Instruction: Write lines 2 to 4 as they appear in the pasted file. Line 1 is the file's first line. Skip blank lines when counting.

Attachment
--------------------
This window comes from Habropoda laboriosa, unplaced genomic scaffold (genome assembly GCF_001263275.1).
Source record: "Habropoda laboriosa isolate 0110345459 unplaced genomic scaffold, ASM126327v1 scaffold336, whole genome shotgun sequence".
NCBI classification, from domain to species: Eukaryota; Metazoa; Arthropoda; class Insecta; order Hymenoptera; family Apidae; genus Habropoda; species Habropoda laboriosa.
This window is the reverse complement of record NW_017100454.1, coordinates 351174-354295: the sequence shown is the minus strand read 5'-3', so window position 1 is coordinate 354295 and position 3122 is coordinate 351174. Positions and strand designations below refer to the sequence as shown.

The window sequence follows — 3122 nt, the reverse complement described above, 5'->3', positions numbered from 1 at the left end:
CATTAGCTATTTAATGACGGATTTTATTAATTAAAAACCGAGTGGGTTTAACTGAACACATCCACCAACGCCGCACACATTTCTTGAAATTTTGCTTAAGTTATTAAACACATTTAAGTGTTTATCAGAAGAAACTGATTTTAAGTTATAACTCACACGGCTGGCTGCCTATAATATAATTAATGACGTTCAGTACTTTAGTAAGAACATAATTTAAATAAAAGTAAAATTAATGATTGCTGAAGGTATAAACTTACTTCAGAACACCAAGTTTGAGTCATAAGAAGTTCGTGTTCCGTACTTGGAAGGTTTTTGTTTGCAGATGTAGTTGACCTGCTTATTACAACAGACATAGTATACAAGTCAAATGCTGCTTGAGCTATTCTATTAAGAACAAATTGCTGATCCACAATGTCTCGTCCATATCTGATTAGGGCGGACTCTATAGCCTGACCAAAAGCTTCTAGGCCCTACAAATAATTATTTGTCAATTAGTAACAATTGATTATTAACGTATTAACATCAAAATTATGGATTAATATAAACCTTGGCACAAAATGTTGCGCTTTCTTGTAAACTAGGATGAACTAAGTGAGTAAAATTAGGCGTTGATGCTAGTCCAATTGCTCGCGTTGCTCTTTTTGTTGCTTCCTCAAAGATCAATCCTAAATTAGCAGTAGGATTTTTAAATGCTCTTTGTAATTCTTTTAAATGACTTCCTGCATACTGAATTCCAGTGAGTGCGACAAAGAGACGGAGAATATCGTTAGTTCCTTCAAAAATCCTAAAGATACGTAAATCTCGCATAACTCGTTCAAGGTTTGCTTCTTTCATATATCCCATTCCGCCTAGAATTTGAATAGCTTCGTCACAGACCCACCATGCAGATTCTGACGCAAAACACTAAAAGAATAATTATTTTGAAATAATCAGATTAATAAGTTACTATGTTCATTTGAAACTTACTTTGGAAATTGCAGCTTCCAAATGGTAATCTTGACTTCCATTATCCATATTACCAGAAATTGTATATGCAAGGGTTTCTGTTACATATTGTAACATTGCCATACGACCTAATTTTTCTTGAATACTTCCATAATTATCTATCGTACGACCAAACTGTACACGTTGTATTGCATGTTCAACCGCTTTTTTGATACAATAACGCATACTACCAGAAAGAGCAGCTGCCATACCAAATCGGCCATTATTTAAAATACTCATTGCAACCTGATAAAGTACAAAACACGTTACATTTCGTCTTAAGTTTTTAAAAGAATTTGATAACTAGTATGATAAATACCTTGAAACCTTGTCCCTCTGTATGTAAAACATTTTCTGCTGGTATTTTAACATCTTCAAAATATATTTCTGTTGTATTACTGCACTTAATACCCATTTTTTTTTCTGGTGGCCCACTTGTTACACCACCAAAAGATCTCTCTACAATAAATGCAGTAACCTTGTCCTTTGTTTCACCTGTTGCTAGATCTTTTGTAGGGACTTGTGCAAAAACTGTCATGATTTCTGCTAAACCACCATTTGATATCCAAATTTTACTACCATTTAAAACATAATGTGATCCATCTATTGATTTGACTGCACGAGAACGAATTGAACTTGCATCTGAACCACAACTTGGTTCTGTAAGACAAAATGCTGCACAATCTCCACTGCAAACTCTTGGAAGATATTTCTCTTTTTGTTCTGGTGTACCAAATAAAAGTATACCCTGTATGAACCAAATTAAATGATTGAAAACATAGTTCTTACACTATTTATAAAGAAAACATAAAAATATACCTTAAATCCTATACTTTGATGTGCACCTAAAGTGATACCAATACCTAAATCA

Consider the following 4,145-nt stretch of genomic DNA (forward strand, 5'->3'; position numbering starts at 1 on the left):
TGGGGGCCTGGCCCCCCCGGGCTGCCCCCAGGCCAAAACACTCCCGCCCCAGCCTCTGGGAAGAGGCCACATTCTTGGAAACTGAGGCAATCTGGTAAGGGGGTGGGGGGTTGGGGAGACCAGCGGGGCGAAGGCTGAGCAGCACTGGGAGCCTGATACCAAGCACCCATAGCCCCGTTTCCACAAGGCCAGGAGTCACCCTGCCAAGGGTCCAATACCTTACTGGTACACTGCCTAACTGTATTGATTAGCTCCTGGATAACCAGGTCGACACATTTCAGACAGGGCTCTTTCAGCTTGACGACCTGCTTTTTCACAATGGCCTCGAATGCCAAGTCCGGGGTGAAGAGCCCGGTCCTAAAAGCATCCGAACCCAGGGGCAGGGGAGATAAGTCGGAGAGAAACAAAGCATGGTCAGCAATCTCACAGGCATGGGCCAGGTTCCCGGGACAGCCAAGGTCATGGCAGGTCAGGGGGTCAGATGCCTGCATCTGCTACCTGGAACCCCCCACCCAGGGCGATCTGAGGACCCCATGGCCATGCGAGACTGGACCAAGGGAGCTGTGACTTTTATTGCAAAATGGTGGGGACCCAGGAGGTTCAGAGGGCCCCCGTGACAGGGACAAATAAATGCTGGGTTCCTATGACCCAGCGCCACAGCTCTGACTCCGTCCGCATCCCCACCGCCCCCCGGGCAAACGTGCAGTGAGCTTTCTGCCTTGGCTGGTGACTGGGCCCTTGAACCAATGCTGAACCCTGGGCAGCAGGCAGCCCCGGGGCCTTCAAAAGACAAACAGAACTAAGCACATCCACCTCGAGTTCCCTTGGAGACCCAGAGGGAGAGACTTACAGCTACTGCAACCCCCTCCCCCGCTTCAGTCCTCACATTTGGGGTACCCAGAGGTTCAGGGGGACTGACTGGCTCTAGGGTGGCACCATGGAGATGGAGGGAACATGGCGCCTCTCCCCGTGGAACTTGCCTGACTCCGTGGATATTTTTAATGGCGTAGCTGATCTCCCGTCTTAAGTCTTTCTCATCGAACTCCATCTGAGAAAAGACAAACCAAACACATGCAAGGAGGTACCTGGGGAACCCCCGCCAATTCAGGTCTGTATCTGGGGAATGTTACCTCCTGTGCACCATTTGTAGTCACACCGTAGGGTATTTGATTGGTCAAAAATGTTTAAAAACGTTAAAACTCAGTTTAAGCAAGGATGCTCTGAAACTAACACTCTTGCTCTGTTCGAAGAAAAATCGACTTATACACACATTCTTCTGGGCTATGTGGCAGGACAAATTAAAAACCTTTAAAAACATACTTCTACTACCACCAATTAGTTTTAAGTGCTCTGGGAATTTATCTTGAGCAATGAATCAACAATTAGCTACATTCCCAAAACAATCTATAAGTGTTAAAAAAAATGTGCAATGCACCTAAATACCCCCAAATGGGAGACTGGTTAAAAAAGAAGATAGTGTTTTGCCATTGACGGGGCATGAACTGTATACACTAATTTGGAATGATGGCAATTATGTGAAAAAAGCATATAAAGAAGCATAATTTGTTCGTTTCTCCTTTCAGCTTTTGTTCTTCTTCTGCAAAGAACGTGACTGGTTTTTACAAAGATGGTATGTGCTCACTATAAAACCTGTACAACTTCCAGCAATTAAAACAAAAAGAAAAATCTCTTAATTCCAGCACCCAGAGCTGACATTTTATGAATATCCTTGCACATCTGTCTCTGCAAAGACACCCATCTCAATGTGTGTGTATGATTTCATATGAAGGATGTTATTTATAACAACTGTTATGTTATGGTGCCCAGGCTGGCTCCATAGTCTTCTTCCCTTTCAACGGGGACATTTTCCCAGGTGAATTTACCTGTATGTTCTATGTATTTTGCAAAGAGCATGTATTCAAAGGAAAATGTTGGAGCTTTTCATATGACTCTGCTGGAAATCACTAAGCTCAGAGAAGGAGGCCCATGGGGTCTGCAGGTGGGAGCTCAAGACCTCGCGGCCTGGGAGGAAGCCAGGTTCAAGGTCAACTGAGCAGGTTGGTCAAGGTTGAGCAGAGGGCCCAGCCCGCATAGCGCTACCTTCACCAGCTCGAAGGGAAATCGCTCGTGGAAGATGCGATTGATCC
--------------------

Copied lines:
Source record: "Habropoda laboriosa isolate 0110345459 unplaced genomic scaffold, ASM126327v1 scaffold336, whole genome shotgun sequence".
NCBI classification, from domain to species: Eukaryota; Metazoa; Arthropoda; class Insecta; order Hymenoptera; family Apidae; genus Habropoda; species Habropoda laboriosa.
This window is the reverse complement of record NW_017100454.1, coordinates 351174-354295: the sequence shown is the minus strand read 5'-3', so window position 1 is coordinate 354295 and position 3122 is coordinate 351174. Positions and strand designations below refer to the sequence as shown.